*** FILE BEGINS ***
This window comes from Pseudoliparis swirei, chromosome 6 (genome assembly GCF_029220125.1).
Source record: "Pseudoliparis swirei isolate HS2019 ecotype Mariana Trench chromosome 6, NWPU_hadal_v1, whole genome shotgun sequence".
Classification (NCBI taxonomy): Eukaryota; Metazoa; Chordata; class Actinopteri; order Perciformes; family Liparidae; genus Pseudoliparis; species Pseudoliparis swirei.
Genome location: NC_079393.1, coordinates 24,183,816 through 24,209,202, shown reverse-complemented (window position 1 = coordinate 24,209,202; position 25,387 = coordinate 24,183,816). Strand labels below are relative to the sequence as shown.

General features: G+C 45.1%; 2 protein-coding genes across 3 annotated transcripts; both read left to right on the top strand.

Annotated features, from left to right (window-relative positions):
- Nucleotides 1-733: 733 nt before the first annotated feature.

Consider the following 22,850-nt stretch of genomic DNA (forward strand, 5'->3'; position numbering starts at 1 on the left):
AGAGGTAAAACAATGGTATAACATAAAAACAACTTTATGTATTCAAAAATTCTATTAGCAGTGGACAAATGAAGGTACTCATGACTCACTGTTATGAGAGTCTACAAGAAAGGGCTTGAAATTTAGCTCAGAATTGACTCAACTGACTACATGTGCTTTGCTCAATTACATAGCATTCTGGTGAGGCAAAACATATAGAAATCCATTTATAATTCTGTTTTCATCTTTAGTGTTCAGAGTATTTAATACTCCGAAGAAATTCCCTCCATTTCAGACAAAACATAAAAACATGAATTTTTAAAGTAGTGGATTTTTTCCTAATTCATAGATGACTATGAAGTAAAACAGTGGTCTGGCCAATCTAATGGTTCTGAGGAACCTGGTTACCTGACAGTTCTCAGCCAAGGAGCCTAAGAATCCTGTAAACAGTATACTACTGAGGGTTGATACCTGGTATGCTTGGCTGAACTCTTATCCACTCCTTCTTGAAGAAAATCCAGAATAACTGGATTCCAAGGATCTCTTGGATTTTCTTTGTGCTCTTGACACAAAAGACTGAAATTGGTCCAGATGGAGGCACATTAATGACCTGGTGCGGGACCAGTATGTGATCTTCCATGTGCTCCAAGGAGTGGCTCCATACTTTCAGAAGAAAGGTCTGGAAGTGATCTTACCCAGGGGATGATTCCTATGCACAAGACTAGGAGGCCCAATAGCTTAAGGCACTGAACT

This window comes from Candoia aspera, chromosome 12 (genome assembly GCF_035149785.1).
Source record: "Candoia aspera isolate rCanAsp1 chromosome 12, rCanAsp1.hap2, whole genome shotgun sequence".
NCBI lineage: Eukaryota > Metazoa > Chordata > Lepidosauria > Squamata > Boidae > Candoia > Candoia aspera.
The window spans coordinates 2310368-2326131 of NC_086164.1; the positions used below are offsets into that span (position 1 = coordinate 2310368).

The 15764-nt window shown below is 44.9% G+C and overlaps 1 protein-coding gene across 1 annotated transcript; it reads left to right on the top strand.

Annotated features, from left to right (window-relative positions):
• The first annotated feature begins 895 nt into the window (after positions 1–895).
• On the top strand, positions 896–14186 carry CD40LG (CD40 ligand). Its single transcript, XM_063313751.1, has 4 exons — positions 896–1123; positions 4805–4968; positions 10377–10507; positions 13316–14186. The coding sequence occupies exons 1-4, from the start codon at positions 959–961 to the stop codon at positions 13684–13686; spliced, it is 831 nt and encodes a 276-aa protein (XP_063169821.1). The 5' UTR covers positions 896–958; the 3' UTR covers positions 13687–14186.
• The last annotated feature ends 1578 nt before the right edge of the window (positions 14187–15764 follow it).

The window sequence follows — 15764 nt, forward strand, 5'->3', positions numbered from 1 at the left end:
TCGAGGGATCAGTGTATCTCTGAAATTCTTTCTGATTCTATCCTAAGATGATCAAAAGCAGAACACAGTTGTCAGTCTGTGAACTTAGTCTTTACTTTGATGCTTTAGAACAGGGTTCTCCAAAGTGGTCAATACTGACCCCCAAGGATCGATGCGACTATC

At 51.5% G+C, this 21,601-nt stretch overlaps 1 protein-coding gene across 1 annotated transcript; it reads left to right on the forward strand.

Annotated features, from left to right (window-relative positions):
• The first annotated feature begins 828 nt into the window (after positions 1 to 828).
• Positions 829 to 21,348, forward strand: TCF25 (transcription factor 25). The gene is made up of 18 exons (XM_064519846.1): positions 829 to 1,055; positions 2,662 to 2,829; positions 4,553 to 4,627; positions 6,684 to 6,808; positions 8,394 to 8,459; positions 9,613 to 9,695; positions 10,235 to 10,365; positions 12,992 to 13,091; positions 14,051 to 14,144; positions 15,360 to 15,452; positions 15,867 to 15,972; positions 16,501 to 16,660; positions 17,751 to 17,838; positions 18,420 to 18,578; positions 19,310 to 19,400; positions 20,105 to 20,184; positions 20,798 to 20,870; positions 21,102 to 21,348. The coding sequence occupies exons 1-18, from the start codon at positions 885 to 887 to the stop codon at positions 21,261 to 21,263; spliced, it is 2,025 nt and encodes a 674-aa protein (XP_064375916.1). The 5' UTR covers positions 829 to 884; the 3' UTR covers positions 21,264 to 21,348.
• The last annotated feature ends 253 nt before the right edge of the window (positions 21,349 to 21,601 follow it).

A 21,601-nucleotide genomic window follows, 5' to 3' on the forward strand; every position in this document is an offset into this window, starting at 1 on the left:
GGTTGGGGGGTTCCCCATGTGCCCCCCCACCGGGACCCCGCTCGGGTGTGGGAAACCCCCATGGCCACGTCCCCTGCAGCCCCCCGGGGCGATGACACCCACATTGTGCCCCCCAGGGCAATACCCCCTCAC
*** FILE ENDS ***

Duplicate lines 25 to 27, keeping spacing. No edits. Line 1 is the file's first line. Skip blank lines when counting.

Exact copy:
• The last annotated feature ends 253 nt before the right edge of the window (positions 21,349 to 21,601 follow it).

A 21,601-nucleotide genomic window follows, 5' to 3' on the forward strand; every position in this document is an offset into this window, starting at 1 on the left:
GGTTGGGGGGTTCCCCATGTGCCCCCCCACCGGGACCCCGCTCGGGTGTGGGAAACCCCCATGGCCACGTCCCCTGCAGCCCCCCGGGGCGATGACACCCACATTGTGCCCCCCAGGGCAATACCCCCTCAC